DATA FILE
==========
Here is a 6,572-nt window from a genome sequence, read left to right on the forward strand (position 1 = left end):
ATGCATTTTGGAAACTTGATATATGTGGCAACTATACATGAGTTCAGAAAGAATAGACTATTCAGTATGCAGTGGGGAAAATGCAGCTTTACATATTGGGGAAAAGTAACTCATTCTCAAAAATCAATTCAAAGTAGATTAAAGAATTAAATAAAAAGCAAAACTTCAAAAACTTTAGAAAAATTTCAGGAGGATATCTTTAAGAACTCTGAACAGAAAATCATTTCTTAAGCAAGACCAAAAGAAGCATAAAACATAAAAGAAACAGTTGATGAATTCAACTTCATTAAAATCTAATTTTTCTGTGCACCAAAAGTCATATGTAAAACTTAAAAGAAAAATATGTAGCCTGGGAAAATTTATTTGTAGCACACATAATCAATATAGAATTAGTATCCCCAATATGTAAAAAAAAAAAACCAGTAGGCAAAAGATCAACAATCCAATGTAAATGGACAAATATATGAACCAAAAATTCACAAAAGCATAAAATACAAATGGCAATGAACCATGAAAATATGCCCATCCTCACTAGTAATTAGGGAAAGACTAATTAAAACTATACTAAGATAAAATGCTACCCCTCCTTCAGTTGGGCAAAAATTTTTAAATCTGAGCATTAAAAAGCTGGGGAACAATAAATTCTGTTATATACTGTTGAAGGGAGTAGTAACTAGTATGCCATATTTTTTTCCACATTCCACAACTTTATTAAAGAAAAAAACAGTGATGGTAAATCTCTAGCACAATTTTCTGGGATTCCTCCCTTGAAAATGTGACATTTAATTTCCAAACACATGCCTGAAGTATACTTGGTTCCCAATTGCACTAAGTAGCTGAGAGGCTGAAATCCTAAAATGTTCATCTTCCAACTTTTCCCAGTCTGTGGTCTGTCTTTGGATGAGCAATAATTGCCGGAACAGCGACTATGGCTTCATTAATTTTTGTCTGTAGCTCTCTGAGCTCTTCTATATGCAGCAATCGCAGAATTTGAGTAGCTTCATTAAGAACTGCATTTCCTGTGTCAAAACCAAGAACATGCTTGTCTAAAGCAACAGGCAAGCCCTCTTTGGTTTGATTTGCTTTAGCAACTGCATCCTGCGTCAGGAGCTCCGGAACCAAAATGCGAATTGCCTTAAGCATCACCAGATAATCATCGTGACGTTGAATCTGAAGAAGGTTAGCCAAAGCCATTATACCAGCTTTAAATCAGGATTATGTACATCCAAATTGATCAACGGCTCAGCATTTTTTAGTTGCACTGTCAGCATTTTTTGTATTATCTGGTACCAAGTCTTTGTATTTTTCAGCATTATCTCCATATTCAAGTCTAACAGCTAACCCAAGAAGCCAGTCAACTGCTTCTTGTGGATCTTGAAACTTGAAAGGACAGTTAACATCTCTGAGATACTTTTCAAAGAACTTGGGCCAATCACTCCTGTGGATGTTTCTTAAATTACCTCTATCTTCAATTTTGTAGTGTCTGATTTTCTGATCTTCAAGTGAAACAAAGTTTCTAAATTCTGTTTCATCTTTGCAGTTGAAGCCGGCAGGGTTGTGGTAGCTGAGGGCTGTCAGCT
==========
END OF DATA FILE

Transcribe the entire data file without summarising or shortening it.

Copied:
Here is a 6,572-nt window from a genome sequence, read left to right on the forward strand (position 1 = left end):
ATGCATTTTGGAAACTTGATATATGTGGCAACTATACATGAGTTCAGAAAGAATAGACTATTCAGTATGCAGTGGGGAAAATGCAGCTTTACATATTGGGGAAAAGTAACTCATTCTCAAAAATCAATTCAAAGTAGATTAAAGAATTAAATAAAAAGCAAAACTTCAAAAACTTTAGAAAAATTTCAGGAGGATATCTTTAAGAACTCTGAACAGAAAATCATTTCTTAAGCAAGACCAAAAGAAGCATAAAACATAAAAGAAACAGTTGATGAATTCAACTTCATTAAAATCTAATTTTTCTGTGCACCAAAAGTCATATGTAAAACTTAAAAGAAAAATATGTAGCCTGGGAAAATTTATTTGTAGCACACATAATCAATATAGAATTAGTATCCCCAATATGTAAAAAAAAAAAACCAGTAGGCAAAAGATCAACAATCCAATGTAAATGGACAAATATATGAACCAAAAATTCACAAAAGCATAAAATACAAATGGCAATGAACCATGAAAATATGCCCATCCTCACTAGTAATTAGGGAAAGACTAATTAAAACTATACTAAGATAAAATGCTACCCCTCCTTCAGTTGGGCAAAAATTTTTAAATCTGAGCATTAAAAAGCTGGGGAACAATAAATTCTGTTATATACTGTTGAAGGGAGTAGTAACTAGTATGCCATATTTTTTTCCACATTCCACAACTTTATTAAAGAAAAAAACAGTGATGGTAAATCTCTAGCACAATTTTCTGGGATTCCTCCCTTGAAAATGTGACATTTAATTTCCAAACACATGCCTGAAGTATACTTGGTTCCCAATTGCACTAAGTAGCTGAGAGGCTGAAATCCTAAAATGTTCATCTTCCAACTTTTCCCAGTCTGTGGTCTGTCTTTGGATGAGCAATAATTGCCGGAACAGCGACTATGGCTTCATTAATTTTTGTCTGTAGCTCTCTGAGCTCTTCTATATGCAGCAATCGCAGAATTTGAGTAGCTTCATTAAGAACTGCATTTCCTGTGTCAAAACCAAGAACATGCTTGTCTAAAGCAACAGGCAAGCCCTCTTTGGTTTGATTTGCTTTAGCAACTGCATCCTGCGTCAGGAGCTCCGGAACCAAAATGCGAATTGCCTTAAGCATCACCAGATAATCATCGTGACGTTGAATCTGAAGAAGGTTAGCCAAAGCCATTATACCAGCTTTAAATCAGGATTATGTACATCCAAATTGATCAACGGCTCAGCATTTTTTAGTTGCACTGTCAGCATTTTTTGTATTATCTGGTACCAAGTCTTTGTATTTTTCAGCATTATCTCCATATTCAAGTCTAACAGCTAACCCAAGAAGCCAGTCAACTGCTTCTTGTGGATCTTGAAACTTGAAAGGACAGTTAACATCTCTGAGATACTTTTCAAAGAACTTGGGCCAATCACTCCTGTGGATGTTTCTTAAATTACCTCTATCTTCAATTTTGTAGTGTCTGATTTTCTGATCTTCAAGTGAAACAAAGTTTCTAAATTCTGTTTCATCTTTGCAGTTGAAGCCGGCAGGGTTGTGGTAGCTGAGGGCTGTCAGCT